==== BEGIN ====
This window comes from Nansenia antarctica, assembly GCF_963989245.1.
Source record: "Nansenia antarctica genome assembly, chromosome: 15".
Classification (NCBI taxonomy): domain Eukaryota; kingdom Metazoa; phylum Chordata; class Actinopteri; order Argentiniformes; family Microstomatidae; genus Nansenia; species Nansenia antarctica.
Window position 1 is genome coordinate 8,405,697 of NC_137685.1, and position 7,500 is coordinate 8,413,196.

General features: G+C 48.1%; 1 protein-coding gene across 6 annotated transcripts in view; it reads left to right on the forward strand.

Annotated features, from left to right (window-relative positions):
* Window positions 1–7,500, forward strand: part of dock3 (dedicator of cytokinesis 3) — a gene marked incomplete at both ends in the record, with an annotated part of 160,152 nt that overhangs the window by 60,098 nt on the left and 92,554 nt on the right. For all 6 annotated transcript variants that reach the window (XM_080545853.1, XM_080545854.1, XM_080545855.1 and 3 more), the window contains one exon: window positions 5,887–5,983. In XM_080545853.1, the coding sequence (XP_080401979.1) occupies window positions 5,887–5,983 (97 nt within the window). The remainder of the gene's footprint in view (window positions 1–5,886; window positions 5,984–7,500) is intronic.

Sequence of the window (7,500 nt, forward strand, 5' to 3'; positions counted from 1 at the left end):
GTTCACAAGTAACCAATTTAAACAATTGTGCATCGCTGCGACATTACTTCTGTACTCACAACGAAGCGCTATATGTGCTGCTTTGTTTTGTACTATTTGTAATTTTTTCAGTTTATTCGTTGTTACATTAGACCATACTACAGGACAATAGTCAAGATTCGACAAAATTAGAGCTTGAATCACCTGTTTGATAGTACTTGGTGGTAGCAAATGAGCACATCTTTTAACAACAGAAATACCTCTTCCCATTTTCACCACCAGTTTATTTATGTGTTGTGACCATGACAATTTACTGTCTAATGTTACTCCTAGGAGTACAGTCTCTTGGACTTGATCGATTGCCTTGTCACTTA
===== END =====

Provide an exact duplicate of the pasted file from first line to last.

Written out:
This window comes from Nansenia antarctica, assembly GCF_963989245.1.
Source record: "Nansenia antarctica genome assembly, chromosome: 15".
Classification (NCBI taxonomy): domain Eukaryota; kingdom Metazoa; phylum Chordata; class Actinopteri; order Argentiniformes; family Microstomatidae; genus Nansenia; species Nansenia antarctica.
Window position 1 is genome coordinate 8,405,697 of NC_137685.1, and position 7,500 is coordinate 8,413,196.

General features: G+C 48.1%; 1 protein-coding gene across 6 annotated transcripts in view; it reads left to right on the forward strand.

Annotated features, from left to right (window-relative positions):
* Window positions 1–7,500, forward strand: part of dock3 (dedicator of cytokinesis 3) — a gene marked incomplete at both ends in the record, with an annotated part of 160,152 nt that overhangs the window by 60,098 nt on the left and 92,554 nt on the right. For all 6 annotated transcript variants that reach the window (XM_080545853.1, XM_080545854.1, XM_080545855.1 and 3 more), the window contains one exon: window positions 5,887–5,983. In XM_080545853.1, the coding sequence (XP_080401979.1) occupies window positions 5,887–5,983 (97 nt within the window). The remainder of the gene's footprint in view (window positions 1–5,886; window positions 5,984–7,500) is intronic.

Sequence of the window (7,500 nt, forward strand, 5' to 3'; positions counted from 1 at the left end):
GTTCACAAGTAACCAATTTAAACAATTGTGCATCGCTGCGACATTACTTCTGTACTCACAACGAAGCGCTATATGTGCTGCTTTGTTTTGTACTATTTGTAATTTTTTCAGTTTATTCGTTGTTACATTAGACCATACTACAGGACAATAGTCAAGATTCGACAAAATTAGAGCTTGAATCACCTGTTTGATAGTACTTGGTGGTAGCAAATGAGCACATCTTTTAACAACAGAAATACCTCTTCCCATTTTCACCACCAGTTTATTTATGTGTTGTGACCATGACAATTTACTGTCTAATGTTACTCCTAGGAGTACAGTCTCTTGGACTTGATCGATTGCCTTGTCACTTA